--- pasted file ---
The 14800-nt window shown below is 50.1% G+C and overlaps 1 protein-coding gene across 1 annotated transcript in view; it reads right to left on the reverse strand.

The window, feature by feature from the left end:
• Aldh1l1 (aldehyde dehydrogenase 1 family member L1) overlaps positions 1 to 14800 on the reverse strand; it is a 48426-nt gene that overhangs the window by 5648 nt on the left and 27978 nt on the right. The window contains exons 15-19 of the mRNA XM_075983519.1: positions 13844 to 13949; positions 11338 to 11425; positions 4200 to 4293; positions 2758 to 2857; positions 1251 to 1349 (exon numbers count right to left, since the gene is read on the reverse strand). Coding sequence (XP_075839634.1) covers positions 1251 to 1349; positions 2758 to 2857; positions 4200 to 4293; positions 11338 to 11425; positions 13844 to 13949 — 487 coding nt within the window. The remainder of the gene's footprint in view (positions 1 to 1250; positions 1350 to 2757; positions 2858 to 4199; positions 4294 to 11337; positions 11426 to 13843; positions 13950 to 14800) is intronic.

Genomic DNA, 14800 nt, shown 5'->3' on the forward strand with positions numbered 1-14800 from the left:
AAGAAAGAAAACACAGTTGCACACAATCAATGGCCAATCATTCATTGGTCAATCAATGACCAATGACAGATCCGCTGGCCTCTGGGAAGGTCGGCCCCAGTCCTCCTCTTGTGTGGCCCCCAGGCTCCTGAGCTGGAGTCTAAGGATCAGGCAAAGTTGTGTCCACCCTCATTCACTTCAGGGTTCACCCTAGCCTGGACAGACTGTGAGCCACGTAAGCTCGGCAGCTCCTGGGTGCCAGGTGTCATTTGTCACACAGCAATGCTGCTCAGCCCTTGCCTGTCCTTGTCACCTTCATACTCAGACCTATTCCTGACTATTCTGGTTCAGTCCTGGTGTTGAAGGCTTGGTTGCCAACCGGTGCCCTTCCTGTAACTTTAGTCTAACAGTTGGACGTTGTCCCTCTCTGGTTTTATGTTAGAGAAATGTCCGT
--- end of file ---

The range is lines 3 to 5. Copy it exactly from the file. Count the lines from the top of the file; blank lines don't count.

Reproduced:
• Aldh1l1 (aldehyde dehydrogenase 1 family member L1) overlaps positions 1 to 14800 on the reverse strand; it is a 48426-nt gene that overhangs the window by 5648 nt on the left and 27978 nt on the right. The window contains exons 15-19 of the mRNA XM_075983519.1: positions 13844 to 13949; positions 11338 to 11425; positions 4200 to 4293; positions 2758 to 2857; positions 1251 to 1349 (exon numbers count right to left, since the gene is read on the reverse strand). Coding sequence (XP_075839634.1) covers positions 1251 to 1349; positions 2758 to 2857; positions 4200 to 4293; positions 11338 to 11425; positions 13844 to 13949 — 487 coding nt within the window. The remainder of the gene's footprint in view (positions 1 to 1250; positions 1350 to 2757; positions 2858 to 4199; positions 4294 to 11337; positions 11426 to 13843; positions 13950 to 14800) is intronic.

Genomic DNA, 14800 nt, shown 5'->3' on the forward strand with positions numbered 1-14800 from the left:
AAGAAAGAAAACACAGTTGCACACAATCAATGGCCAATCATTCATTGGTCAATCAATGACCAATGACAGATCCGCTGGCCTCTGGGAAGGTCGGCCCCAGTCCTCCTCTTGTGTGGCCCCCAGGCTCCTGAGCTGGAGTCTAAGGATCAGGCAAAGTTGTGTCCACCCTCATTCACTTCAGGGTTCACCCTAGCCTGGACAGACTGTGAGCCACGTAAGCTCGGCAGCTCCTGGGTGCCAGGTGTCATTTGTCACACAGCAATGCTGCTCAGCCCTTGCCTGTCCTTGTCACCTTCATACTCAGACCTATTCCTGACTATTCTGGTTCAGTCCTGGTGTTGAAGGCTTGGTTGCCAACCGGTGCCCTTCCTGTAACTTTAGTCTAACAGTTGGACGTTGTCCCTCTCTGGTTTTATGTTAGAGAAATGTCCGT